Homily for the Easter Vigil
April 23, 2011 – Cathedral of the Immaculate Conception
Most Reverend Robert W. Finn
Bishop of Kansas City-St. Joseph
The work of Redemption is accomplished: Jesus Christ has passed from death to life. Jesus Christ is risen. He is truly risen even as He promised. Alleluia.
Tonight the Church throughout the world contemplates and rejoices in a new reality: death is not the end. Through Jesus Christ a new mode of existence has been inaugurated.
The Gospel tells us that our Lord brought back to life the son of the widow of Naim, the daughter of Jairus, and his friend Lazarus. In some way these acts have helped us to prepare us for the mystery of His own resurrection. These events have helped us to begin to see who Jesus is: true God; Lord over life. But what is accomplished on Easter is different. It is similar from the view of human experience; but more – infinitely more. Lazarus was raised; the young man and the little girl were brought back to life. They resumed their life on earth. They aged and died once more.
The proclamation of faith within the Church concerning Jesus is different. Jesus IS risen. Jesus lives! The only response we can make is Alleluia! Praise ye the Lord!
In the totality of the mystery of Jesus Christ we can begin to see the implications – the promise – of this holy night. God the Father sent His Son in human flesh; Son of God, Son of Mary. “The Word became flesh and dwelt among us.” (Jn 1:14) He did not merely visit us. He united Himself to us; He united us to Himself. The Council teaches, “By the Incarnation the Son of God has united Himself in some fashion with every man.” (GS 22). Jesus Christ picked us up; picked up all humanity. He carried us through the Cross to resurrection and new life. The dead are raised, not to die again, but to live, forever.
Neither is this action of Jesus Christ joining Himself to us a singular event of past history, accomplished on Christmas morning 2000 years ago. Rather the living Jesus is joining Himself to us in the life and work of the Church. What do you think is on the minds and pressing the hearts of our catechumens and candidates at this moment? They know what is going to take place in the next moments. So soon they will be joined to the Risen Christ through the life of the sacraments: Baptism, Confirmation and Holy Eucharist. It is not by coincidence that these sacraments are celebrated at Easter Vigil. This is the moment of life. Here is the moment of the encounter with the living Jesus.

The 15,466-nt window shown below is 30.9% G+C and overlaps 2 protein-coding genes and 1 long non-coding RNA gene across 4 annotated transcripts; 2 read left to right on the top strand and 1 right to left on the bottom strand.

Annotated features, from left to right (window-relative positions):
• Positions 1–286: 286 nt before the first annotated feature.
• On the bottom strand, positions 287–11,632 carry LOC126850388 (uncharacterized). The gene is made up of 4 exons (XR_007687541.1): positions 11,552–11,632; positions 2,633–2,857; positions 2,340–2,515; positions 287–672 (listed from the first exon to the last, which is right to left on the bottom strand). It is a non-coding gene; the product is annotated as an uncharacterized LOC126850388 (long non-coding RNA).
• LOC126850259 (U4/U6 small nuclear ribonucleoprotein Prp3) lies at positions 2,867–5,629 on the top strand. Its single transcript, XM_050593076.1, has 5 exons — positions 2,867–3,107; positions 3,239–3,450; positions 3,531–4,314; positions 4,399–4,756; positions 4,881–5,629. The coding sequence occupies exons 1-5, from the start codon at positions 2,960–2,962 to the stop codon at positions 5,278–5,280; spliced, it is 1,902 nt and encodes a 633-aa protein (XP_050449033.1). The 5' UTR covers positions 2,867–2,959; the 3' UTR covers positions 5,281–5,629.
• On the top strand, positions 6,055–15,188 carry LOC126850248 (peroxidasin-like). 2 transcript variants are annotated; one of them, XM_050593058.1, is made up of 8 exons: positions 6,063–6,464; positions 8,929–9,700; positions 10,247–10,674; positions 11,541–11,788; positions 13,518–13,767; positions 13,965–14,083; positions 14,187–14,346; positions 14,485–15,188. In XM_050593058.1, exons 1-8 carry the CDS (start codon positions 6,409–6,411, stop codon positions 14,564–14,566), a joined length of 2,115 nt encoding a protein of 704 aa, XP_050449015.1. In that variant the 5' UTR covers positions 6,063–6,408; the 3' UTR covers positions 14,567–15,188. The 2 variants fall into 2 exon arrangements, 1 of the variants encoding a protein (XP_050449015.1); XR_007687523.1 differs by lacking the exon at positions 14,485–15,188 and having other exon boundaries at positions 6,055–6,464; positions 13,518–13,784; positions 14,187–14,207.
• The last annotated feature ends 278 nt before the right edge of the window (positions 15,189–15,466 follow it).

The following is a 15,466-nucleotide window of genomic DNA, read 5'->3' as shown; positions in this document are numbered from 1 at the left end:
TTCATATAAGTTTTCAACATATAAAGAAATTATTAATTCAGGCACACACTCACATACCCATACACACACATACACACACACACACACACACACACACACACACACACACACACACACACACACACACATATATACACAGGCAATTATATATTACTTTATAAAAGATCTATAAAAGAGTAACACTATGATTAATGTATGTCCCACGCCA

We blessed and consecrated the oils at Chrism Mass. We commemorated the institution of Holy Mass on Thursday, the sacrament of the Body and Blood of Christ. In a few moments we will all renew the promises of Baptism. Readily we will profess the Creed and renounce Satan and sin. May we do so with all our heart. But we know the real power flows from the promise which comes to full flower in the Risen Jesus. And His promise? Live! Live my brothers and sisters! Live in my love! Live forever, Jesus says.
The sacraments draw us because they are the irrevocable gift of Christ to His Church. They draw us to Him – and through Him to the Father. Fellowship is wonderful. I need it. Please let us all do everything we can to be Jesus Christ for others. We want to live a generous love. The Gospel demands it. But let us never forget Christ’s gifts to the Church preserved in the One, Holy, Catholic, and Apostolic Church: Baptism, Confirmation and Holy Eucharist; Holy Eucharist, the Body and Blood of Christ shed and given for the life of the world. This is the daily Bread which makes new the Sacrifice of Jesus Christ each and every time it is offered on the altar. The Church draws her life from the Eucharist (Ecclesia de Eucharistia, John Paul II). Jesus Christ has willed it so and He invites you and me to join ourselves, all our joys, and every sorrow to that one perfect sacrifice acceptable to the Father. This is infinitely more than a social meal. Rather, here we live with His life and our charity becomes an extension of the encounter with Christ. “He who believes in me, will do the works I do, and greater works than these.” (Jn 14:12)
Through sacramental Confession I need my sins forgiven by Christ the Priest. I desire to be reconciled in the Church. I have so often failed and offended. I need to often hear, “God, the Father of mercies … and I absolve you from your sins.” Jesus has willed it so!
When I am sick and when death approaches, I want to meet Jesus Christ in the Sacrament of Anointing. I want to be united to you, with my sins forgiven, through the sacrament instituted and intended by Christ.
In the Sacrament of Holy Orders, I will ordain deacons and priests, marking the priests indelibly with Holy Chrism as other Christs. Throughout the next year I will confirm thousands of men and women, sealing them in the sevenfold Gift of the Holy Spirit, sending them out as apostles in the world and witnesses for Christ.
In the seven sacraments of salvation preserved in the Church, Jesus the Risen One, is joining Himself to us even now. He bids us follow Him on the path of the Cross, and He promises nothing less than the gift of eternal life.
He is risen. Christ is truly risen. Alleluia!
Mary, joyful queen and mother: look how your Son lives nevermore to die. Behold your sons and daughters Jesus entrusts to your care. Keep us faithful to Him.
To all those entering the Church tonight throughout the diocese, I extend the warmth and love of the Church. Dear friends all, I wish you the peace of the Risen Christ. Blessed Easter! Holy Easter! Joyful Easter!